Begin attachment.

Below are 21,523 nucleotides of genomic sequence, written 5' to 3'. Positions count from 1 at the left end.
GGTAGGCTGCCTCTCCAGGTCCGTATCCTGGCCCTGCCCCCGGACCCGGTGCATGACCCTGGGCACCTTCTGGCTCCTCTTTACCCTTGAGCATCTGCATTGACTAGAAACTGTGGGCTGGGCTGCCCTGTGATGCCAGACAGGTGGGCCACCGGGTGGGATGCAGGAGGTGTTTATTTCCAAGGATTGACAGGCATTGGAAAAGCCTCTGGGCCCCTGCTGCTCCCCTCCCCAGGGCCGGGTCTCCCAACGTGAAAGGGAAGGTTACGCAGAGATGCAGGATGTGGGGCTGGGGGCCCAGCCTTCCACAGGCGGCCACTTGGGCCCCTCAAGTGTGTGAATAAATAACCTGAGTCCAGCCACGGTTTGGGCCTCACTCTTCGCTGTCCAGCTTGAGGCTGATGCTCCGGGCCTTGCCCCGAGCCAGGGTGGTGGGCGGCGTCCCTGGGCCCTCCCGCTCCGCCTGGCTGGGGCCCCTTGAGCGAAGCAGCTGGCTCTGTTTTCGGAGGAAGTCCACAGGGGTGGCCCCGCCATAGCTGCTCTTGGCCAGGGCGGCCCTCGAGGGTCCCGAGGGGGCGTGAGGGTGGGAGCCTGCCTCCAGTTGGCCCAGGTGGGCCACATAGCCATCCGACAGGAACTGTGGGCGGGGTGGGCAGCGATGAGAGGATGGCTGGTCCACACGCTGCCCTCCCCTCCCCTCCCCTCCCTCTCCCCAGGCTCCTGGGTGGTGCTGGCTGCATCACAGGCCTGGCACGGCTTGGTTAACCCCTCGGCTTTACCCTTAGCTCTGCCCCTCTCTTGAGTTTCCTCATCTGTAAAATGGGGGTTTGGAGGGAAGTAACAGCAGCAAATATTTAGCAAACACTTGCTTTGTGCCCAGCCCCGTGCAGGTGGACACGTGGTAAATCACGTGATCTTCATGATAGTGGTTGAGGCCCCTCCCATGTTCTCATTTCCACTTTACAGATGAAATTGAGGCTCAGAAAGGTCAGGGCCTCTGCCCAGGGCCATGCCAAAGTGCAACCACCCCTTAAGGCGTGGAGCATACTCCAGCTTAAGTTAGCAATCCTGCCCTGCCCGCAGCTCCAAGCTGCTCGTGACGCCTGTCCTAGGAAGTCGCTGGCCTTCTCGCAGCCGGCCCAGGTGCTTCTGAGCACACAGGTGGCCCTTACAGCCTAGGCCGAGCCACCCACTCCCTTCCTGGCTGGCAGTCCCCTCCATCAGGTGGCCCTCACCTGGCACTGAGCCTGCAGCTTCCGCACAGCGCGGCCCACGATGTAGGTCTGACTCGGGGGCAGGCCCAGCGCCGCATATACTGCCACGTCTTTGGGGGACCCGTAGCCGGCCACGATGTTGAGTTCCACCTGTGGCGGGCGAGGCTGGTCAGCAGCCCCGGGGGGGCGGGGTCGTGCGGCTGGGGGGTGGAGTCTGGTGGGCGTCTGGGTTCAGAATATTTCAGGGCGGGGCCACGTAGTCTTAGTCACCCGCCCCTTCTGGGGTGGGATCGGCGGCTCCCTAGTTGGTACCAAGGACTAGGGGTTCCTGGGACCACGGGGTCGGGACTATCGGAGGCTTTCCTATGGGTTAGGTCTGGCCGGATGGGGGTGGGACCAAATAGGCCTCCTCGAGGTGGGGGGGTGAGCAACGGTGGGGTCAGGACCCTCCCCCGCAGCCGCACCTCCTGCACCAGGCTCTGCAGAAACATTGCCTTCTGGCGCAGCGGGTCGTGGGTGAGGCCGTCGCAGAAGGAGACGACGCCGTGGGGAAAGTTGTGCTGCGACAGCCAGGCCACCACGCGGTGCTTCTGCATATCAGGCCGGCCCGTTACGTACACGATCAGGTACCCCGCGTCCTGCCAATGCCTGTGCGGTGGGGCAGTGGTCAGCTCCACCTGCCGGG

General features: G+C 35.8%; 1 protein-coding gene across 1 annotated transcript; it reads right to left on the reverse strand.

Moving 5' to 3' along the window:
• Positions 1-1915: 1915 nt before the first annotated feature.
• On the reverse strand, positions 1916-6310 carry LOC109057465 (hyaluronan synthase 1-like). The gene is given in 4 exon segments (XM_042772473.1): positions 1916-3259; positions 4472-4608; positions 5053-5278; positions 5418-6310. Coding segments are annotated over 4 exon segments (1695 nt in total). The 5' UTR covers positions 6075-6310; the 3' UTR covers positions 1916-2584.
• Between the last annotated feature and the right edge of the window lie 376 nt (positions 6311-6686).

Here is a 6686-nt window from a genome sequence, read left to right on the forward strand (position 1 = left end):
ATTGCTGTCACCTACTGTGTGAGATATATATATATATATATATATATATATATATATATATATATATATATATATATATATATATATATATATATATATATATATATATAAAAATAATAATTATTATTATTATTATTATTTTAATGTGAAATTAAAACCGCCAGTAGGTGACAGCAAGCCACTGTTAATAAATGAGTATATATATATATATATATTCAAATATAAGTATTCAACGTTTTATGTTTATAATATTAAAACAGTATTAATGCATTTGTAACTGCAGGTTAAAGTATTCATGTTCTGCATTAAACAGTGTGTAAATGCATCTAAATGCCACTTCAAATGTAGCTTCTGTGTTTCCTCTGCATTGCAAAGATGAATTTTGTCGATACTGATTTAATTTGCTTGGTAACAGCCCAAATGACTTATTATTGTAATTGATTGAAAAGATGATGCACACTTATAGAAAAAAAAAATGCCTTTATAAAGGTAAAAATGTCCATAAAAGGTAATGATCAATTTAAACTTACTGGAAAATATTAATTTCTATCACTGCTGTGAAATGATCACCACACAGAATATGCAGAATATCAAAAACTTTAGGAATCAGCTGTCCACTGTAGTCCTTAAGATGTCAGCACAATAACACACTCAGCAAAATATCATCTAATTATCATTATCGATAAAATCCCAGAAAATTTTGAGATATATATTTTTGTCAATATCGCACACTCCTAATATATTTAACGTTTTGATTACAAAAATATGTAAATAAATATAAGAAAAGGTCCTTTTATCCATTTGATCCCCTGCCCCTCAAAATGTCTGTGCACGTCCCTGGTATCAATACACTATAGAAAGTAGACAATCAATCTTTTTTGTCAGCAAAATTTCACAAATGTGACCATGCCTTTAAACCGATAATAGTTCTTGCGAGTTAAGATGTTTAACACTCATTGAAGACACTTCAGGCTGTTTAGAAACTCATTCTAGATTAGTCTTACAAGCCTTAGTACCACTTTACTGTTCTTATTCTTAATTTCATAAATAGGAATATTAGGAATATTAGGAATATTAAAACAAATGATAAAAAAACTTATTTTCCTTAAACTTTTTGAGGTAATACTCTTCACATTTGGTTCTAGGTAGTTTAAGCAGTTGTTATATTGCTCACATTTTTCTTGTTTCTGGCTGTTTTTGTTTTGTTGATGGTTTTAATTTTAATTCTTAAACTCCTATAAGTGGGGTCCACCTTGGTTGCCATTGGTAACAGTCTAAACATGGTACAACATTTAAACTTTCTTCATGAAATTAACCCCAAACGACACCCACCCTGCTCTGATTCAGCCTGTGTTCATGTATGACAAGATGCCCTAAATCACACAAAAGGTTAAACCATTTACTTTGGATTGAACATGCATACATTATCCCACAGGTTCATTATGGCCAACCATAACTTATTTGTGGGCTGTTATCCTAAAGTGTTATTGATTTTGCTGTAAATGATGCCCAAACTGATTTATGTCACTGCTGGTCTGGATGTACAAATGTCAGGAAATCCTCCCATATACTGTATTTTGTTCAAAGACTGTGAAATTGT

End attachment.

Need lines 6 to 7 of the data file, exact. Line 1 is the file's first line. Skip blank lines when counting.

• On the reverse strand, positions 1916-6310 carry LOC109057465 (hyaluronan synthase 1-like). The gene is given in 4 exon segments (XM_042772473.1): positions 1916-3259; positions 4472-4608; positions 5053-5278; positions 5418-6310. Coding segments are annotated over 4 exon segments (1695 nt in total). The 5' UTR covers positions 6075-6310; the 3' UTR covers positions 1916-2584.
• Between the last annotated feature and the right edge of the window lie 376 nt (positions 6311-6686).